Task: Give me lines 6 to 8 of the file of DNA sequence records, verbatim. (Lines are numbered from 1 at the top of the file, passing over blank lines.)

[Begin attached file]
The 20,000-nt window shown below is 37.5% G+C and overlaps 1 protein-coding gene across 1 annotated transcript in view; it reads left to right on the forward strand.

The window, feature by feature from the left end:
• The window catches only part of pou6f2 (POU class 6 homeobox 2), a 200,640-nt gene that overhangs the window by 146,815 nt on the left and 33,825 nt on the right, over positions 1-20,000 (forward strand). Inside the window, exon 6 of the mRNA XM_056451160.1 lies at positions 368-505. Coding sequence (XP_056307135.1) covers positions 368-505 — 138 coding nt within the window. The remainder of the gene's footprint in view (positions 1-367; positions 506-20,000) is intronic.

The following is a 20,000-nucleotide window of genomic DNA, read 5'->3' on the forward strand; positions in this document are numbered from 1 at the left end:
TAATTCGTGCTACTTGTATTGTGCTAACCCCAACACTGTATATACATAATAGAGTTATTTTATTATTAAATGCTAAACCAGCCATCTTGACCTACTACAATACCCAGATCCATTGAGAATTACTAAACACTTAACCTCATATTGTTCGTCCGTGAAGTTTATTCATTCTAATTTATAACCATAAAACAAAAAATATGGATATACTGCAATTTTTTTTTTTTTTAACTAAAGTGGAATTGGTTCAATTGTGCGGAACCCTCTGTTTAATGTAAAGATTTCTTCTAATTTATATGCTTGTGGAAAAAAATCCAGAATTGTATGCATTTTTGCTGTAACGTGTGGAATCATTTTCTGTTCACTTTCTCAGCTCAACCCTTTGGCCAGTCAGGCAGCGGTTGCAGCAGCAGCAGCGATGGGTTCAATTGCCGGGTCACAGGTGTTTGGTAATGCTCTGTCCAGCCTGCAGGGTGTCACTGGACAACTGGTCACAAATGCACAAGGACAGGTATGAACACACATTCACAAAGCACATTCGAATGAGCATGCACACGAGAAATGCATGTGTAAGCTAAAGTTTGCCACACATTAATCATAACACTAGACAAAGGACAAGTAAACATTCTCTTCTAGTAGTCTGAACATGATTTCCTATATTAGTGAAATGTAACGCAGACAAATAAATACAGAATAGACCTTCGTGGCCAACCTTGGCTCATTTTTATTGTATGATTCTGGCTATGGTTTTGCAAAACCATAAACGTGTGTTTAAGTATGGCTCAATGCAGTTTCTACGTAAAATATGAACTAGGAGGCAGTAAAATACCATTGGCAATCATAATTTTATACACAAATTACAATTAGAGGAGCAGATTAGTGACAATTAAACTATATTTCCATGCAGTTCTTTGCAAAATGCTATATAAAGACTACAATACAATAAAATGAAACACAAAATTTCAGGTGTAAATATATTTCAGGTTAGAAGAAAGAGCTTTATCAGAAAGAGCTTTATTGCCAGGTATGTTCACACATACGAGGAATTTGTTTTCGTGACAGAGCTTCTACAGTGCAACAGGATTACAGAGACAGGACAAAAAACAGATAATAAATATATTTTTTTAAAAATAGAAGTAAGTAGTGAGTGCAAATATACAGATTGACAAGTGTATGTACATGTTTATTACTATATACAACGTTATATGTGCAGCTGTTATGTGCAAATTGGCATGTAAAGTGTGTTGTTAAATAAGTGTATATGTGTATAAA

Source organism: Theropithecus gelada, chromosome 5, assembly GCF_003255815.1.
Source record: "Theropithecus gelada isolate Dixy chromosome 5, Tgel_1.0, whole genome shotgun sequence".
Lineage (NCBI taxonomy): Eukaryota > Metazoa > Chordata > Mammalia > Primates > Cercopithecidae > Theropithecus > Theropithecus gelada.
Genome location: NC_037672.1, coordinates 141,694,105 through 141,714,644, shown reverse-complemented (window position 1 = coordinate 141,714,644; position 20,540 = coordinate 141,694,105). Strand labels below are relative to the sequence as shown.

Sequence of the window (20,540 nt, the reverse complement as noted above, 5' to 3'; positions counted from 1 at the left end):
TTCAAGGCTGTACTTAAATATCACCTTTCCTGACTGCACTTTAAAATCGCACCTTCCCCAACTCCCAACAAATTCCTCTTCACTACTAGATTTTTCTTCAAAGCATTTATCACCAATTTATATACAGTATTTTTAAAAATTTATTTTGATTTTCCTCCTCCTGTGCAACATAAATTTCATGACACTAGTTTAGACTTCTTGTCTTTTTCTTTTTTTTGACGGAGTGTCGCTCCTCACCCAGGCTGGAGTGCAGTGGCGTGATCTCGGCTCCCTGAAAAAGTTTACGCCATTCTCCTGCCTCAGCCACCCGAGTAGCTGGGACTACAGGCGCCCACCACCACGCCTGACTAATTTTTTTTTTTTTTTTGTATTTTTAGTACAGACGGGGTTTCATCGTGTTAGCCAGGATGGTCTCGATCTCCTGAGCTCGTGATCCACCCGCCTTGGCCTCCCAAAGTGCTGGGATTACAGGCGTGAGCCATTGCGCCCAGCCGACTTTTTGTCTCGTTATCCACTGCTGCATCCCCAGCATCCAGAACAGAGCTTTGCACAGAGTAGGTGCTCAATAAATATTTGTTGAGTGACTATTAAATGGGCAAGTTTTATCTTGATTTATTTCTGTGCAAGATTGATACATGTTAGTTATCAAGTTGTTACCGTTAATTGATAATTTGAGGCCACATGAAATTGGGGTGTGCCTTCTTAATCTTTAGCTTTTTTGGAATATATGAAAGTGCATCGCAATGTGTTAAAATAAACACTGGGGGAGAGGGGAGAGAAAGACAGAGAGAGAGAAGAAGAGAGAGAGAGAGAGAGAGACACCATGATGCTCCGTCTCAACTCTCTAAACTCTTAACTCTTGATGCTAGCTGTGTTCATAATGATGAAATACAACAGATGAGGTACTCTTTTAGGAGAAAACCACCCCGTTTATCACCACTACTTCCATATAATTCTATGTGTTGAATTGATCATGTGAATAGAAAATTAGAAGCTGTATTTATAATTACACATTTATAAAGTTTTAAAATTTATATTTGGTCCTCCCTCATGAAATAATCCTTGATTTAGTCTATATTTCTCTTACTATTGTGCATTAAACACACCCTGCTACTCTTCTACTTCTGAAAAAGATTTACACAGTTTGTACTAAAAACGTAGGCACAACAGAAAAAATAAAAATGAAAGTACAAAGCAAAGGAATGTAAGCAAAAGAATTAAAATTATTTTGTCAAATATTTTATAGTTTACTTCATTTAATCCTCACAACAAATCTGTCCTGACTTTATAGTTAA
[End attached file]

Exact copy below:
Source organism: Theropithecus gelada, chromosome 5, assembly GCF_003255815.1.
Source record: "Theropithecus gelada isolate Dixy chromosome 5, Tgel_1.0, whole genome shotgun sequence".
Lineage (NCBI taxonomy): Eukaryota > Metazoa > Chordata > Mammalia > Primates > Cercopithecidae > Theropithecus > Theropithecus gelada.